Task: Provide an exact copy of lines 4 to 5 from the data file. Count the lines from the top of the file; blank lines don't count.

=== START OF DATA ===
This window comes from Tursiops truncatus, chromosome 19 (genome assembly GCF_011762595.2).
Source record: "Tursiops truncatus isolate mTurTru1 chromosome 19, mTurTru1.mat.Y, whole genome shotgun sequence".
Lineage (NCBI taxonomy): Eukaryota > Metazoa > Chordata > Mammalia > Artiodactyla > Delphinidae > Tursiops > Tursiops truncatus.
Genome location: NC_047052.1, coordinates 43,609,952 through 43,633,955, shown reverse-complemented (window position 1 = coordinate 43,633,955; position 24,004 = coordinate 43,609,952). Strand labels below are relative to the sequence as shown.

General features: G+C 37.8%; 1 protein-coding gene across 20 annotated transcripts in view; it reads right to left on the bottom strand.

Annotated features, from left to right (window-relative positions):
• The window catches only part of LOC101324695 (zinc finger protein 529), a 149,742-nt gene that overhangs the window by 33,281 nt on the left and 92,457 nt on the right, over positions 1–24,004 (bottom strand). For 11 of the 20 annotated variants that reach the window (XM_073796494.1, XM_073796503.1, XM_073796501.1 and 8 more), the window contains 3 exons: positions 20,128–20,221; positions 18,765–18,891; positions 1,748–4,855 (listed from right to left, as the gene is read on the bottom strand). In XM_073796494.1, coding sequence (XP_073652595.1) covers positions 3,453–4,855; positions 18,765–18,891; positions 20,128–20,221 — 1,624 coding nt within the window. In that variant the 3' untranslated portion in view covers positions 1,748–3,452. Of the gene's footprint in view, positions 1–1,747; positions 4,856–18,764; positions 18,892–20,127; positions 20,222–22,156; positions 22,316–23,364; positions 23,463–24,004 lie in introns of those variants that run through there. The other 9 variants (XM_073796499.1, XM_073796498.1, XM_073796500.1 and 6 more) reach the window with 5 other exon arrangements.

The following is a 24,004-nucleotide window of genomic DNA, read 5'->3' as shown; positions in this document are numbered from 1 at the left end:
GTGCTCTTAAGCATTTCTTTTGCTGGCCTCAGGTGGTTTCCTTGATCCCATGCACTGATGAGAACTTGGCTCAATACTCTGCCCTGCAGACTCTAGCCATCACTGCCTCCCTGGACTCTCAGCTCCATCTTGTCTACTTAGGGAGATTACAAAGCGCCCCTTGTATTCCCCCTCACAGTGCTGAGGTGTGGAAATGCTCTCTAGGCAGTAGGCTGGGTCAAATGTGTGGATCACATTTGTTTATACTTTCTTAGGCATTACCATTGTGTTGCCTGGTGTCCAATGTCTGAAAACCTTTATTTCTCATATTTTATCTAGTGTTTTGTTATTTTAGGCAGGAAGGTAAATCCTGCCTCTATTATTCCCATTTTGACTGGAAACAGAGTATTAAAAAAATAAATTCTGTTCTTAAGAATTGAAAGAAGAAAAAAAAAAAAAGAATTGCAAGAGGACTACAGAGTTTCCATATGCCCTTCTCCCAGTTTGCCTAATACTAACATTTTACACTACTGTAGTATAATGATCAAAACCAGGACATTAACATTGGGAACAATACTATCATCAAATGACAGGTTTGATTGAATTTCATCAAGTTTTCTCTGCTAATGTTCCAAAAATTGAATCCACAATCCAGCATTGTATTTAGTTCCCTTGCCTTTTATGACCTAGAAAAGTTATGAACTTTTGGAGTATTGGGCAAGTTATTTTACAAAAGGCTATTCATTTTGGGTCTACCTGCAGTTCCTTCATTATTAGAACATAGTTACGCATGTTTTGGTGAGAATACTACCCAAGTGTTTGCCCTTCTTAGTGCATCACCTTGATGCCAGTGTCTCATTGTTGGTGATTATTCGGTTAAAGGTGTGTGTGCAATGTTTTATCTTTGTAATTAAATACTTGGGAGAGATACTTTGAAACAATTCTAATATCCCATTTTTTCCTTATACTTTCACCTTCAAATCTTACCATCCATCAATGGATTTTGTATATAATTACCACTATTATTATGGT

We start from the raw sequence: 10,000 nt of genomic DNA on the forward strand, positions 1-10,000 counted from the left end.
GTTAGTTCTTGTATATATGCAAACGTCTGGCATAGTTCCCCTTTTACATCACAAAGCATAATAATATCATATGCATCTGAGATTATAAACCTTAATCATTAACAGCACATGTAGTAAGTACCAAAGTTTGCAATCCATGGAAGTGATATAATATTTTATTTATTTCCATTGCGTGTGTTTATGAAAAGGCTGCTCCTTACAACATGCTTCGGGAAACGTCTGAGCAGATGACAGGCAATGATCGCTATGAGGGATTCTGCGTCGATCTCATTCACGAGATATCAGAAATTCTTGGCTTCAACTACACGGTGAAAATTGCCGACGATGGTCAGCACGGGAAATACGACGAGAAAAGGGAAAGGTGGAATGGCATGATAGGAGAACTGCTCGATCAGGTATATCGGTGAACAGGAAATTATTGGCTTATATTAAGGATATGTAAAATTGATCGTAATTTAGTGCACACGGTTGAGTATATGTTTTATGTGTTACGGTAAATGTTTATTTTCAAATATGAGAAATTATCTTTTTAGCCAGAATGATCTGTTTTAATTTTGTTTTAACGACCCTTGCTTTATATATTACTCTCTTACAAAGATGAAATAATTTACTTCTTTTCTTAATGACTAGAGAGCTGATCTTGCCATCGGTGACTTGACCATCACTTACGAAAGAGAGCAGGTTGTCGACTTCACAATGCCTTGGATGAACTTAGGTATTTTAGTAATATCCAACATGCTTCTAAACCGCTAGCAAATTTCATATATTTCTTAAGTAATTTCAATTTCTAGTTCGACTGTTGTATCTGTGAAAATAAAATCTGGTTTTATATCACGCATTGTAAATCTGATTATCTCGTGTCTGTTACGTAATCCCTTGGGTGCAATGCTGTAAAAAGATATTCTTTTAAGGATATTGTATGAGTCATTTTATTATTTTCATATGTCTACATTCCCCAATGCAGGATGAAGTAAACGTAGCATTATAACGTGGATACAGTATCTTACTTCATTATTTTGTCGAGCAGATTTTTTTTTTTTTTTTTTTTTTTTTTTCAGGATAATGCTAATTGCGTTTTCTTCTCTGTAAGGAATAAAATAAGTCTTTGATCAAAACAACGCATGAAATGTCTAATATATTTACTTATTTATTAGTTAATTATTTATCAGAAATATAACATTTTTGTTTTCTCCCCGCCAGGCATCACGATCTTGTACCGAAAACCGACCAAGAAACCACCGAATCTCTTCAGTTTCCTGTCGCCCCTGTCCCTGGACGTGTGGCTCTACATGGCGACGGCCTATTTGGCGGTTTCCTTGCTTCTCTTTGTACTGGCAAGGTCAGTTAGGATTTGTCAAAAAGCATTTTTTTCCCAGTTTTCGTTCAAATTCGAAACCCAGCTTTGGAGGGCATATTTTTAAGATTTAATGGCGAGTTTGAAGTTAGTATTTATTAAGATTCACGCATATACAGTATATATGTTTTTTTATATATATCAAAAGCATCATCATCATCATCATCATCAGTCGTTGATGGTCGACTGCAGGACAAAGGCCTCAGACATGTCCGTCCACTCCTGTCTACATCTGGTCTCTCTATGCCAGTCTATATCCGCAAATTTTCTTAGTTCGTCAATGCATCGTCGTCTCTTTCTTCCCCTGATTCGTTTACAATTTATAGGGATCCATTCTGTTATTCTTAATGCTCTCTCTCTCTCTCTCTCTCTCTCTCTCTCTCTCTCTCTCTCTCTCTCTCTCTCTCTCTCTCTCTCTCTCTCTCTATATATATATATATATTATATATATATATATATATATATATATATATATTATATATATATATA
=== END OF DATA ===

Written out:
Genome location: NC_047052.1, coordinates 43,609,952 through 43,633,955, shown reverse-complemented (window position 1 = coordinate 43,633,955; position 24,004 = coordinate 43,609,952). Strand labels below are relative to the sequence as shown.

General features: G+C 37.8%; 1 protein-coding gene across 20 annotated transcripts in view; it reads right to left on the bottom strand.